Tuesday, August 16, 2011


I came across copies of Sir John Woodroffe’s books Sakti and Sakta, Kundalini Yoga, and Mahanirvana Tantra back in 2006 at the Community Resource Center in Encinitas.

The CRC is one of my favorite thrift stores in the world, if only because the books were (and, to my knowledge, still are) between $1 and $2, which means I spent $4.50 for all three.

It wasn't until this year, however, that I finally got around to reading these dense and weighty books. They are chock full of gems. I’ve been especially inspired by Woodroffe’s analysis of the differences and similarities between Samkhya Yoga, Shankara’s Advaita Vedanta, and Shakta Tantrism.

One of Woodroffe’s explications of an aspect of Mantra Sadhana, or practice, was especially relevant to those of us who practice the breath/movement-based practice of Ashtanga Vinyasa:
“Japa is recital of Mantra ... One of the great Mantras is the physical act of breathing. As this is done of itself so many times a day, now through the right, and then through the left nostril automatically, it is called the Ajapa Mantra — that is, the mantra which is said to be without Japa or willed effort on man’s part.”
(page 454, Sakti and Sakta)
As Dr. Douglas Brooks has mentioned, to add the prefix “a” before a Sanskrit word often means “not” or “without.”

So to add an "a" to “vidya” or knowledge, for example, turns the word into its opposite, “avidya,” or ignorance.

However, occasionally, as in the case of japa/ajapa above, the prefix “a” can also mean “never without.”

Dr. Brooks cited “ghora” and “aghora.” If ghora means terrifying, why then is Kali, considered the most terrifying, called aghora? She is not "without terror." In this instance, she is “never without” absolute terror.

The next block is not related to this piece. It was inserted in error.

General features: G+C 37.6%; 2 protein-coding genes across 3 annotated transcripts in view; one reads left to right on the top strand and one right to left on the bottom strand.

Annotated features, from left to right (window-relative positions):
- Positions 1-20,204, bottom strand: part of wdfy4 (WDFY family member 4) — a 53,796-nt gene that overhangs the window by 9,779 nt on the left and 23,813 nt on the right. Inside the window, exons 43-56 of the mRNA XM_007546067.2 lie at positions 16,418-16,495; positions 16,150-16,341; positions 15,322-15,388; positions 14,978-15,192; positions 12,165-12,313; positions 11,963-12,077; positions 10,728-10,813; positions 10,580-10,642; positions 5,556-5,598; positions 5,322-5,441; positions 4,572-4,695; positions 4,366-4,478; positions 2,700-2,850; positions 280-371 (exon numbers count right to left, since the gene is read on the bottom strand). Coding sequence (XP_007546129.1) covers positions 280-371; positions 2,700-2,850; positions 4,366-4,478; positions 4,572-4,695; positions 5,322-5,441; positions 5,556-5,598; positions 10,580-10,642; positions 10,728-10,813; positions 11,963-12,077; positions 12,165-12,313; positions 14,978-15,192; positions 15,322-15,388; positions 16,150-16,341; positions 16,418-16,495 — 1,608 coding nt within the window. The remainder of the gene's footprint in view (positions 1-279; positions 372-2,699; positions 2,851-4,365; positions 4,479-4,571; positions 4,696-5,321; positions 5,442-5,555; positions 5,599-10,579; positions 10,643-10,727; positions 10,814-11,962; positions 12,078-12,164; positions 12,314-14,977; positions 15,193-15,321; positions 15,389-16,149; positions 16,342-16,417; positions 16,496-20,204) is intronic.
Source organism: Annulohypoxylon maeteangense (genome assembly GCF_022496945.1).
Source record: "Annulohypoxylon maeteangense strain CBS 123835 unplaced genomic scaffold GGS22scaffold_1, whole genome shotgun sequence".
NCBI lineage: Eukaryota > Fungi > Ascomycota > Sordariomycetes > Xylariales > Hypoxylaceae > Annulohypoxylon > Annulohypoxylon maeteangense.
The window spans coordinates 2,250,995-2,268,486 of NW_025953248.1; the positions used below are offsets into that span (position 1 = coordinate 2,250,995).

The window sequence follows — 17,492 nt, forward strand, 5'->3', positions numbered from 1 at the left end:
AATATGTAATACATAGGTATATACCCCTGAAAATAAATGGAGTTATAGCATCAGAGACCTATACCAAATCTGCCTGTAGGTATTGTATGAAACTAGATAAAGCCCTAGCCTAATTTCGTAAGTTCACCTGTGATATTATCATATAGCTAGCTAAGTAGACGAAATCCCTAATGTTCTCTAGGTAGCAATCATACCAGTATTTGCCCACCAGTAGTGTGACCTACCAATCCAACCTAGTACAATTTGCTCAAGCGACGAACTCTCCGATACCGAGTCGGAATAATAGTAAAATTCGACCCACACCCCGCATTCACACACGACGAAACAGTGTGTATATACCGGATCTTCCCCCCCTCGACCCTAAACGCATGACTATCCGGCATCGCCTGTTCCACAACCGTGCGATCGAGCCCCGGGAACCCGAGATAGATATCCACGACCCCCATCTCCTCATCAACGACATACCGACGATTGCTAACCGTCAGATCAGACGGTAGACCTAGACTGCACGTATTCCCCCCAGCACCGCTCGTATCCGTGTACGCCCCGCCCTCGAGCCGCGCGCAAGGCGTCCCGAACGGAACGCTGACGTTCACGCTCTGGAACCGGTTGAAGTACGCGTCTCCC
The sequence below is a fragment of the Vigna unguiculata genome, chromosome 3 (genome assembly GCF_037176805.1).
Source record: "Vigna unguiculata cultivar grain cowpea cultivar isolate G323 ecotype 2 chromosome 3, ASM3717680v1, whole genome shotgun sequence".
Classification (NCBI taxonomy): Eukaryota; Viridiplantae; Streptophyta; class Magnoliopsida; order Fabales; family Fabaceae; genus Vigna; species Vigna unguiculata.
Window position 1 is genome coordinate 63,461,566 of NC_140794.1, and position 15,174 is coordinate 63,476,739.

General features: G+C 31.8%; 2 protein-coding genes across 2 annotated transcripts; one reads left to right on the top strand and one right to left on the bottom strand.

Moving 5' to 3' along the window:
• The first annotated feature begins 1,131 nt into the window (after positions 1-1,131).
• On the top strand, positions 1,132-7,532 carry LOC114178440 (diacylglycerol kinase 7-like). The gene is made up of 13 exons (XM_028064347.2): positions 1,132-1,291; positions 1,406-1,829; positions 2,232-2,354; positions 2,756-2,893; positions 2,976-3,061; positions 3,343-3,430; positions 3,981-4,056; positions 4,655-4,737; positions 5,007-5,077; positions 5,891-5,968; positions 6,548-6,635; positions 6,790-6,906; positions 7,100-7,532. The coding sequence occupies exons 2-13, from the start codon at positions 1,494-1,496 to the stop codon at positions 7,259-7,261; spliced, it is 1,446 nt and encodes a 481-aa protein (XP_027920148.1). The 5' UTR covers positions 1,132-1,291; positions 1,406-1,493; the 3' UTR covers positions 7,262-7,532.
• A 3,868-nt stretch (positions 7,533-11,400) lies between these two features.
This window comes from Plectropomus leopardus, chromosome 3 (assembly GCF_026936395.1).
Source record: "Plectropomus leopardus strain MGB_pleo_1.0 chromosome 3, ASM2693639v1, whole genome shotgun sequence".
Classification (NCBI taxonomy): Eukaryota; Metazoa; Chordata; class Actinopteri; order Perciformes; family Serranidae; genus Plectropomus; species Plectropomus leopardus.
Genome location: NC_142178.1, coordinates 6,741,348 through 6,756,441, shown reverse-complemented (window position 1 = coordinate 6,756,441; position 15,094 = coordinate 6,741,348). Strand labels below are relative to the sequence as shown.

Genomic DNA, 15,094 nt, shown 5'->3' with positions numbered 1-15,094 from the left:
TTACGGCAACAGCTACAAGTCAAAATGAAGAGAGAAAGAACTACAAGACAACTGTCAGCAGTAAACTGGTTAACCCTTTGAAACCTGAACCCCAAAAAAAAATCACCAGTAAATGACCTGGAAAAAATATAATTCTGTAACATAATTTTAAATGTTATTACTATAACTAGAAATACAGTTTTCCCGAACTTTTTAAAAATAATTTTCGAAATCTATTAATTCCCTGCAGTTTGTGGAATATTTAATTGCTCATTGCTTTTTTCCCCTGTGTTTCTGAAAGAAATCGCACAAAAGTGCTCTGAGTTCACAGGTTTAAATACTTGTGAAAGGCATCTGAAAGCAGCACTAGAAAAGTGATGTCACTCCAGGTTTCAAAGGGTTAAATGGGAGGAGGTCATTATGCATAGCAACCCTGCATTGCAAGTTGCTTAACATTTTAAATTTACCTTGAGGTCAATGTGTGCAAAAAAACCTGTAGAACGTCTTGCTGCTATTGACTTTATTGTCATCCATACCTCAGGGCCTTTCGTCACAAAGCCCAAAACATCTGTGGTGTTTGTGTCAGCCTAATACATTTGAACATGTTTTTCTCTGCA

As Woodroffe states, the breath is considered Ajapa because it is continuous, and we are “never without.”

In the Ashtanga Vinyasa system, the volume of the breath is turned up ever so slightly using the ujjayi breath technique, and as a result, attention comes to one place. In so doing, the breath comes to have specific meaning and intentionality during the time we have chosen to turn up on our Yoga mats.

The Japa of the ujjayi breath allows engagement in Nyasa. As Woodroffe says:
“Nyasa ... means the “placing” of the hands of the worshipper on different [body parts], imagining at the same time that thereby the corresponding parts of the body of her Istadevata are being there placed. It terminates with a movement, 'spreading' the Divinity all over the body.”
(page 454, Sakti and Sakta)
The idea that the asanas, and the transitions between them, are the process of the "meaningful application" — or vi-nyasa — of my intentions and Japa onto my body is one that adds an expansive and progressive richness to my own Ashtanga Vinyasa practice.

Woodroffe is quick to observe that Brahman/Absolute/Source/Istadevata — or the archetype, quality, or icon of choice — is, of course, not something that can be physically spread:
“[W]hat may be and is spread is the mind of the worshipper, who by his thought and act is taught to remember and realize that she is pervaded by Divinity, and to affirm this by bodily gesture.”
(page 454, Sakti and Sakta)